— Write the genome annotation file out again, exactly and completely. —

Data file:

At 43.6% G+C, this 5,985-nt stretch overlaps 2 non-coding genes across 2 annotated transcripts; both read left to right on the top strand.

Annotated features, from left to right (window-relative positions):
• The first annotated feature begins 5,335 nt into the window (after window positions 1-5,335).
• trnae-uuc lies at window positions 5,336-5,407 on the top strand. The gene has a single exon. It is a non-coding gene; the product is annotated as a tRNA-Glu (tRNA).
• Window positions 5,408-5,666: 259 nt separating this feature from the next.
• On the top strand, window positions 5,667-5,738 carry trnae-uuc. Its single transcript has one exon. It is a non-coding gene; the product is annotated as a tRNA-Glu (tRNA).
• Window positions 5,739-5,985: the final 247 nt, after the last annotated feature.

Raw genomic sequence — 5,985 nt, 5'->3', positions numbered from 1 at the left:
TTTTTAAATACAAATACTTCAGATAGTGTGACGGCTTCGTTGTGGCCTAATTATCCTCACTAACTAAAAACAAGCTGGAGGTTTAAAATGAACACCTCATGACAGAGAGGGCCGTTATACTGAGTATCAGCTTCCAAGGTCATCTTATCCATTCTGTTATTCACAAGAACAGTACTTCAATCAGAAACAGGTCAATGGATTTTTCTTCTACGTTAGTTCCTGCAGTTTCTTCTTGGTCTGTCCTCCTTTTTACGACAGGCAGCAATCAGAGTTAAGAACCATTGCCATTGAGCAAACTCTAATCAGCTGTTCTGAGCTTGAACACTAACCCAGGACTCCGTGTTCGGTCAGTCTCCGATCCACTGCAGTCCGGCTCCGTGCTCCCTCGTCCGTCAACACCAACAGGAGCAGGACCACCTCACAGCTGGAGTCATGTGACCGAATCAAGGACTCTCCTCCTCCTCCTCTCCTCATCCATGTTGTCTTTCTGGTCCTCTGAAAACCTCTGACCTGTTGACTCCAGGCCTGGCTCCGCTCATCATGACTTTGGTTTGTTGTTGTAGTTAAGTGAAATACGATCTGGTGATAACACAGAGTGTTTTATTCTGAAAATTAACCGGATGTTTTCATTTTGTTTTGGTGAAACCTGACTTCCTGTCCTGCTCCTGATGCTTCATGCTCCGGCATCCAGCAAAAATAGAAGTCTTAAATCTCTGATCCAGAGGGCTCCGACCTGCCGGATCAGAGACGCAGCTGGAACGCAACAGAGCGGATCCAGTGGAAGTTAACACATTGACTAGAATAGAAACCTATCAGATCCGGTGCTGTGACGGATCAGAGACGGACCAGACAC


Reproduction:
At 43.6% G+C, this 5,985-nt stretch overlaps 2 non-coding genes across 2 annotated transcripts; both read left to right on the top strand.

Annotated features, from left to right (window-relative positions):
• The first annotated feature begins 5,335 nt into the window (after window positions 1-5,335).
• trnae-uuc lies at window positions 5,336-5,407 on the top strand. The gene has a single exon. It is a non-coding gene; the product is annotated as a tRNA-Glu (tRNA).
• Window positions 5,408-5,666: 259 nt separating this feature from the next.
• On the top strand, window positions 5,667-5,738 carry trnae-uuc. Its single transcript has one exon. It is a non-coding gene; the product is annotated as a tRNA-Glu (tRNA).
• Window positions 5,739-5,985: the final 247 nt, after the last annotated feature.

Raw genomic sequence — 5,985 nt, 5'->3', positions numbered from 1 at the left:
TTTTTAAATACAAATACTTCAGATAGTGTGACGGCTTCGTTGTGGCCTAATTATCCTCACTAACTAAAAACAAGCTGGAGGTTTAAAATGAACACCTCATGACAGAGAGGGCCGTTATACTGAGTATCAGCTTCCAAGGTCATCTTATCCATTCTGTTATTCACAAGAACAGTACTTCAATCAGAAACAGGTCAATGGATTTTTCTTCTACGTTAGTTCCTGCAGTTTCTTCTTGGTCTGTCCTCCTTTTTACGACAGGCAGCAATCAGAGTTAAGAACCATTGCCATTGAGCAAACTCTAATCAGCTGTTCTGAGCTTGAACACTAACCCAGGACTCCGTGTTCGGTCAGTCTCCGATCCACTGCAGTCCGGCTCCGTGCTCCCTCGTCCGTCAACACCAACAGGAGCAGGACCACCTCACAGCTGGAGTCATGTGACCGAATCAAGGACTCTCCTCCTCCTCCTCTCCTCATCCATGTTGTCTTTCTGGTCCTCTGAAAACCTCTGACCTGTTGACTCCAGGCCTGGCTCCGCTCATCATGACTTTGGTTTGTTGTTGTAGTTAAGTGAAATACGATCTGGTGATAACACAGAGTGTTTTATTCTGAAAATTAACCGGATGTTTTCATTTTGTTTTGGTGAAACCTGACTTCCTGTCCTGCTCCTGATGCTTCATGCTCCGGCATCCAGCAAAAATAGAAGTCTTAAATCTCTGATCCAGAGGGCTCCGACCTGCCGGATCAGAGACGCAGCTGGAACGCAACAGAGCGGATCCAGTGGAAGTTAACACATTGACTAGAATAGAAACCTATCAGATCCGGTGCTGTGACGGATCAGAGACGGACCAGACAC